From Ralph Peters in the New York Post


“The lawless actions of mercenaries on steroids undercut the progress made at such great cost by our troops.

Last weekend, a convoy ferrying nervous-Nellie diplomats (do we have any other kind?) panicked. The guards, employed by Blackwater, shot the hell out of civilians going about their business in downtown Baghdad.
Nine dead, two dozen wounded.
Given what we know now, it looks like a war crime.
It’s bewildering that our anti-war crowd, while anxious to discredit our troops with lies, ignores the very real depredations of trigger-happy contractors – who don’t answer to military discipline.
How did we get to this?
Both Democrats and Republicans under-funded our ground forces for so long that, faced with the demands of counterinsurgency warfare and the occupation of a major country, we just didn’t have the numbers or the resources to do the job with soldiers and Marines.
So the Bush administration “outsourced” the work to thugs, vultures and cons. We wasted billions. And virtually every major contract to rebuild Iraq has failed to meet its goals.
And corporations that fail face no penalty. They just get new contracts.
Certainly, some contractors play constructive roles – feeding our troops, driving trucks and even providing passive security (such as checking IDs in the Green Zone). But when we turn loose armed-to-the-teeth psychos who can’t be prosecuted, we get into trouble.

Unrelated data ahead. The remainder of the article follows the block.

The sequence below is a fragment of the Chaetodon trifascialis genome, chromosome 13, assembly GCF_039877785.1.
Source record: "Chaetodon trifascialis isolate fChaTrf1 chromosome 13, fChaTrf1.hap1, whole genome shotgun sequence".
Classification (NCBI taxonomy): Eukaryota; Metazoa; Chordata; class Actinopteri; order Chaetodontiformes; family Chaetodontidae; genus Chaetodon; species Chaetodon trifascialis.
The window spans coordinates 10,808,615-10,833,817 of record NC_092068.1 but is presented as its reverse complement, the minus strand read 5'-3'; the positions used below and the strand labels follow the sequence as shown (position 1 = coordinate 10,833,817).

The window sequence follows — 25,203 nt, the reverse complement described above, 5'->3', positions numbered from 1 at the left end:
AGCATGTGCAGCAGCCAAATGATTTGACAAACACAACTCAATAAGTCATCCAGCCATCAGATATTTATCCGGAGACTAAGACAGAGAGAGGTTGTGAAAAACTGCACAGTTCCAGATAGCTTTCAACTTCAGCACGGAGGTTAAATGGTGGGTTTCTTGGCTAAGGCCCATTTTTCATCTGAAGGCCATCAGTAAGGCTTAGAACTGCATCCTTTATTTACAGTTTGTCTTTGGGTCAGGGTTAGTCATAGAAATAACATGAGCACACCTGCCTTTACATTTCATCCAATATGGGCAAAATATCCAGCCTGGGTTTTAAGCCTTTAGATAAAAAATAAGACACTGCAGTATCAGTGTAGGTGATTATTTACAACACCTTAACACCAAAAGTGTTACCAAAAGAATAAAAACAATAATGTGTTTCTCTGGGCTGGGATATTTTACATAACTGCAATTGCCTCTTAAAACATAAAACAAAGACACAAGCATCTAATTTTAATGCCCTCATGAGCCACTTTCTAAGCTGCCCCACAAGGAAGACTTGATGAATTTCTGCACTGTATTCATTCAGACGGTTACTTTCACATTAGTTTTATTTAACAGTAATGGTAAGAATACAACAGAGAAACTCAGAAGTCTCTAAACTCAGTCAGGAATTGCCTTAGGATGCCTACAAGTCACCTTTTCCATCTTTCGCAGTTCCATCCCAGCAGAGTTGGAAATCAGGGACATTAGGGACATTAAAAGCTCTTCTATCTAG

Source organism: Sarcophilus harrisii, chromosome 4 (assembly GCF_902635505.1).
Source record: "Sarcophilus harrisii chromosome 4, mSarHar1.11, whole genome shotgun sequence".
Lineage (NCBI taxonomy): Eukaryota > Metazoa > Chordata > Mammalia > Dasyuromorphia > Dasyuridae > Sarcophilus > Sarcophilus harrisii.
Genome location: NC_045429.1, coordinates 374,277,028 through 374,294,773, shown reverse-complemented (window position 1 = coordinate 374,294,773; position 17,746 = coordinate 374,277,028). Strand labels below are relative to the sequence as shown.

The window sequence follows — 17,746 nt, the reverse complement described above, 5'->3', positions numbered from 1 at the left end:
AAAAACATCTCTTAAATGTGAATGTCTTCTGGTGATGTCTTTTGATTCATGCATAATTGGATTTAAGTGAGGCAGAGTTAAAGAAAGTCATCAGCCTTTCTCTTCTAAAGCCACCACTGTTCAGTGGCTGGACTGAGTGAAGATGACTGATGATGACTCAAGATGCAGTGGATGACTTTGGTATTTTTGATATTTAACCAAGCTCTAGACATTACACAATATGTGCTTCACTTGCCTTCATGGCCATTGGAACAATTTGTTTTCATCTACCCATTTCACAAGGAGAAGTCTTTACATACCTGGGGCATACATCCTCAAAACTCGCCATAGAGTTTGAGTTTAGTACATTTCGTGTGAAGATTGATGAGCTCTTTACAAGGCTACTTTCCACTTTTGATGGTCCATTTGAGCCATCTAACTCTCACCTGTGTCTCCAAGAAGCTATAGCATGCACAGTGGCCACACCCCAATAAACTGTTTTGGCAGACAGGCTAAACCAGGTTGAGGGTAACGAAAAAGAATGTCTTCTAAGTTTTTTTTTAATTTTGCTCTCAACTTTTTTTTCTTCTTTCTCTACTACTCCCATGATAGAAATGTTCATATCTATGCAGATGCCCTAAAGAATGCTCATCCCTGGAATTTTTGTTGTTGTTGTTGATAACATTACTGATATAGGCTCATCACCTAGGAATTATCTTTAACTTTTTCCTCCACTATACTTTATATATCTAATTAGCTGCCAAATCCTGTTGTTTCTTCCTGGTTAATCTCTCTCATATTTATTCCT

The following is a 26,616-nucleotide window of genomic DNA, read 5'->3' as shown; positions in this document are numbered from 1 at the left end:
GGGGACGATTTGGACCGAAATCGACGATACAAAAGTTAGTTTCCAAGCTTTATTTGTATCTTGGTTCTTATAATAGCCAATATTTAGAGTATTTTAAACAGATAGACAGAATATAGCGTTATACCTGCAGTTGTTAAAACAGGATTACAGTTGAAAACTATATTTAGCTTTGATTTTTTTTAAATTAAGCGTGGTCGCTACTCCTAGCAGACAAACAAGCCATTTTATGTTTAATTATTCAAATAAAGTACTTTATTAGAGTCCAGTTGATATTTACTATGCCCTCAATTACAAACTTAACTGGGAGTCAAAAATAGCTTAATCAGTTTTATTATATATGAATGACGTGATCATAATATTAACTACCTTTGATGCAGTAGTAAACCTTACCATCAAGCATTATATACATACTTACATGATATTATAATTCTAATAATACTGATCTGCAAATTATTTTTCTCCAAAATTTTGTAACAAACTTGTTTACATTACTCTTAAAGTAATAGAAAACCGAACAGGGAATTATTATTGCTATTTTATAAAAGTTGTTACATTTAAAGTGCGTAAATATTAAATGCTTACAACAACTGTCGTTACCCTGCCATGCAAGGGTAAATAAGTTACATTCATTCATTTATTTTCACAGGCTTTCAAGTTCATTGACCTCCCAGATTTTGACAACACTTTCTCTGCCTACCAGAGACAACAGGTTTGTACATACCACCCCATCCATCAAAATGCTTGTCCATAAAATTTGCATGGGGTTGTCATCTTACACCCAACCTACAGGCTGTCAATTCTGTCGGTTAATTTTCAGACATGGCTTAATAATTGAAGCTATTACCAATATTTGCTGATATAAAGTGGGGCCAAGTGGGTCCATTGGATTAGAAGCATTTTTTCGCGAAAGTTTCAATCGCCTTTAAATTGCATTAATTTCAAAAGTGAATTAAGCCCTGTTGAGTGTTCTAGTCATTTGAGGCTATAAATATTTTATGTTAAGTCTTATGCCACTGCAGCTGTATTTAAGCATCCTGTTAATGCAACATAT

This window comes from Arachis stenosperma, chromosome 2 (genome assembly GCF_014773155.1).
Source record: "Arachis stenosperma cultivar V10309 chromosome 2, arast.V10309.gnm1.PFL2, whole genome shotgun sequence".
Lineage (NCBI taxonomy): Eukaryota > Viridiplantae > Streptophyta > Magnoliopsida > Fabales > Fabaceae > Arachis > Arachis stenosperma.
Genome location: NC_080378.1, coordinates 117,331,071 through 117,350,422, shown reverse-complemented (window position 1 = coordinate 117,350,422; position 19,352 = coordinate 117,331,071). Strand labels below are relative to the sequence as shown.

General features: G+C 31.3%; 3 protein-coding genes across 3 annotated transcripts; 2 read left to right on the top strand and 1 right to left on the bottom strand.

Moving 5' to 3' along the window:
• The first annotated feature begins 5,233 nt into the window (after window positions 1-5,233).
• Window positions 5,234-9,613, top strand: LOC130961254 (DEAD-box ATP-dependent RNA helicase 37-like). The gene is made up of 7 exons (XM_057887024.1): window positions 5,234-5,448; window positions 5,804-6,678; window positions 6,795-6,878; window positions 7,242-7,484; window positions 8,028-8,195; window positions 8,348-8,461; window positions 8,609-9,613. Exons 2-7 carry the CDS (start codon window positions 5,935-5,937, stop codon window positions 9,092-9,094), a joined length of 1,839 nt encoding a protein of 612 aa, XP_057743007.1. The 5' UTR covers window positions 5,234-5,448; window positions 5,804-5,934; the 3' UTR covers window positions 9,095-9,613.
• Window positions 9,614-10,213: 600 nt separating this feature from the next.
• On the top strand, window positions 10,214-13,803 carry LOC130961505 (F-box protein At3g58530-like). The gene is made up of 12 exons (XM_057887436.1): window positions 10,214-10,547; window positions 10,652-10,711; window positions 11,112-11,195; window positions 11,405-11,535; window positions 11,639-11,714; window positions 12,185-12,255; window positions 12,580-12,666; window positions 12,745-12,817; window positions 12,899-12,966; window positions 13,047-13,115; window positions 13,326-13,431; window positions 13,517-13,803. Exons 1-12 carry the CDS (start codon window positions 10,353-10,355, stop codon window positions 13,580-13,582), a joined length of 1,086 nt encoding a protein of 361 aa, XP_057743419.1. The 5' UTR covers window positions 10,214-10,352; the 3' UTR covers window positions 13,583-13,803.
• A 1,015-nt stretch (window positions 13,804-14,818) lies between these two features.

And that’s no exaggeration. Thanks to a rule our diplomats insisted on, contractors who kill can’t be tried in Iraq. And, thanks to legal loopholes, they’re unlikely to face a single day in jail back home.

Iraq’s government responded to last weekend’s bloodshed by ordering Blackwater out of the country. Now our diplomats are bullying Iraqi officials to let the company stay.

We should all be on the Iraqi side on this one. If we want a rule-of-law Iraq, the law must apply to U.S. contractors, too.
This is a big issue because, time and again, contractor shoot-’em-ups have either turned back the clock on local progress or triggered greater problems. Blackwater also gave us the cowboys who got lynched in downtown Fallujah in early 2004 – prompting an ordered-by-the-White-House response that defined the entire year.
Does the U.S. government really want to employ mercenaries? And sorry – if you take money to bear arms for a private corporation, you’re a mercenary. If you want to bear arms, enlist (or stay in). “